Tate Williams

Browsing the "wildlife" Tag

TAKEHARA, JAPAN - FEBRUARY 24:  Two tourists sit and feed hundreds of rabbits  at Okunoshima Island on February 24, 2014 in Takehara, Japan. Okunoshima is a small island located in the Inland Sea of Japan in Hiroshima Prefecture. The Island often called Usagi Jima or "Rabbit Island" is famous for it's rabbit population that has taken over the island and become a tourist attraction with many people coming to the feed the animals and enjoy the islands tourist facilities which include a resort, six hole golf course and camping grounds. During World War II the island was used as a poison gas facility. From 1929 to 1945, the Japanese Army produced five types of poison gas on Okunoshima Island. The island was so secret that local residents were told to keep away and it was removed from area maps. Today ruins of the old forts and chemical factories can be found all across the island.  (Photo by Chris McGrath/Getty Images)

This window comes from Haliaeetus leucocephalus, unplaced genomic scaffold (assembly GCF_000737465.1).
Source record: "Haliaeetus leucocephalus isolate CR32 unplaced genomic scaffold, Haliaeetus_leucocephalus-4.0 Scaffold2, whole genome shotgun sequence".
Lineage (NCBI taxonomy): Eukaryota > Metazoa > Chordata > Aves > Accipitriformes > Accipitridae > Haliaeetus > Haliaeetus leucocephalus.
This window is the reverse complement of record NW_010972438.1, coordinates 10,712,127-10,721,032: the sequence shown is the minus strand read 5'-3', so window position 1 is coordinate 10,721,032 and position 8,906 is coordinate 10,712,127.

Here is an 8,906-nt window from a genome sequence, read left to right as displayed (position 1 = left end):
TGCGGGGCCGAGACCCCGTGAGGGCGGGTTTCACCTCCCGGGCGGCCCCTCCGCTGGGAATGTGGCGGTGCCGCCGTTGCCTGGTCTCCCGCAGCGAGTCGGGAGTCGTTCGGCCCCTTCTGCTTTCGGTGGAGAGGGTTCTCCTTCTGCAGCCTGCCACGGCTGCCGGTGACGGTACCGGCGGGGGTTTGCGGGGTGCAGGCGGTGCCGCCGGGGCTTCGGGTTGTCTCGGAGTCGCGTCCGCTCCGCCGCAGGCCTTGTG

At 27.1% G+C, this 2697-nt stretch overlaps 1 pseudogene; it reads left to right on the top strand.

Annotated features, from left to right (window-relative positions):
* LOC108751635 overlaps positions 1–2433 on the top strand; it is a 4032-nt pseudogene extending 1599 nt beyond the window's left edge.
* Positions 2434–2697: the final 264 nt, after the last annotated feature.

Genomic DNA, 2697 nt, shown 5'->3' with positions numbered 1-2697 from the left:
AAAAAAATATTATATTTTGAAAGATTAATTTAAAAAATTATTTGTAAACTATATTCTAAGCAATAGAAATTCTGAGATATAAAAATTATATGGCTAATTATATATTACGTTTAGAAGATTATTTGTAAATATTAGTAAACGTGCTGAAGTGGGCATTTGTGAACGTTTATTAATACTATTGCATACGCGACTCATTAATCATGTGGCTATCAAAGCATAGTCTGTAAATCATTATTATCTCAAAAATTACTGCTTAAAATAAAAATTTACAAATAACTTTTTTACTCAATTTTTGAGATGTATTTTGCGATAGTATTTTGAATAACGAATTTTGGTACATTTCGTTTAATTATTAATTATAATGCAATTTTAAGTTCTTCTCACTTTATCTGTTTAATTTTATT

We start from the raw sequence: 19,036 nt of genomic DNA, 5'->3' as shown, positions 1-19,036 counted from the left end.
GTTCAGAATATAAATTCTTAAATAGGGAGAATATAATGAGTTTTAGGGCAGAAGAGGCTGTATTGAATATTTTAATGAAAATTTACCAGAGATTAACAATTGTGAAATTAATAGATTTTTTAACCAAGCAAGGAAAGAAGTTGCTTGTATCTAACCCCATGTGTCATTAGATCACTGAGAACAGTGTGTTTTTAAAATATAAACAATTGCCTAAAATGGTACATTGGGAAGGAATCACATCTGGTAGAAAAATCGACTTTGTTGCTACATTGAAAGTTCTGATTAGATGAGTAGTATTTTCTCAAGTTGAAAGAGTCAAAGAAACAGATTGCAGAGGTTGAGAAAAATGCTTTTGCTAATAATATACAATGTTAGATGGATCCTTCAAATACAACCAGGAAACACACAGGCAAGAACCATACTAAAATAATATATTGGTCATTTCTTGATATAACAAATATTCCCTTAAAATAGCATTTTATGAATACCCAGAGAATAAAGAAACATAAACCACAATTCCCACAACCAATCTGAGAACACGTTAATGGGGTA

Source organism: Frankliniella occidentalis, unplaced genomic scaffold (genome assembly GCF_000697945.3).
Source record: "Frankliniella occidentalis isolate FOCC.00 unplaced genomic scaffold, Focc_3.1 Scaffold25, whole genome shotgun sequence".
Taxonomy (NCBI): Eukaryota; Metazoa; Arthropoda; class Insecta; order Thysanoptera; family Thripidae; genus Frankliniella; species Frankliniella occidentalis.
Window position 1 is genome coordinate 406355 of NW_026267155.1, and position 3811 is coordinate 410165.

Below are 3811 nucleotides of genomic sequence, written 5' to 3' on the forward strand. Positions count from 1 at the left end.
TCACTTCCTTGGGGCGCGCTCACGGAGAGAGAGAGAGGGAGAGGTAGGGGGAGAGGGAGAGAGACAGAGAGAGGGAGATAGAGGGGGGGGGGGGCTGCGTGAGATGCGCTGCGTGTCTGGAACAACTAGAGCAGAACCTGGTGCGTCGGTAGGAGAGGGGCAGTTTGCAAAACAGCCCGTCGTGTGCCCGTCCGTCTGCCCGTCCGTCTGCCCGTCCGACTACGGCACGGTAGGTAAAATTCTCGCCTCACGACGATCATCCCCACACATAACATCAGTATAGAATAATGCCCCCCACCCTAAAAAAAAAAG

15 Islands Overrun by Cute Animals

Originally published at Mental Floss, May 15, 2015. Strange things happen in island ecosystems, and occasionally—whether by accident, or design—a population of adorable creatures takes over. They draw tourists, can be a little spooky, and sometimes wreak havoc. But you have [...]

May 22, 2015 Science & Environment

Terminally Ill Simpsons Co-Creator is Saving Animals. By Buying Them.

Originally published at Inside Philanthropy, October 24, 2014.  TV legend Sam Simon’s life has taken a tragic, but also heartwarming and kind of fascinating turn. Faced with terminal cancer, he’s giving his money away, in part by buying up captive [...]

November 3, 2014 Science & Environment

The Week in Science Funding: Lions, Coding and Economic Catastrophe

A digest of science and environment news, originally published on Inside Philanthropy. This week, five math rock stars, a school with lions in its backyard, and an economic red alert about climate change. I blog about the latest in funding for research, science education, [...]

June 30, 2014 Science & Environment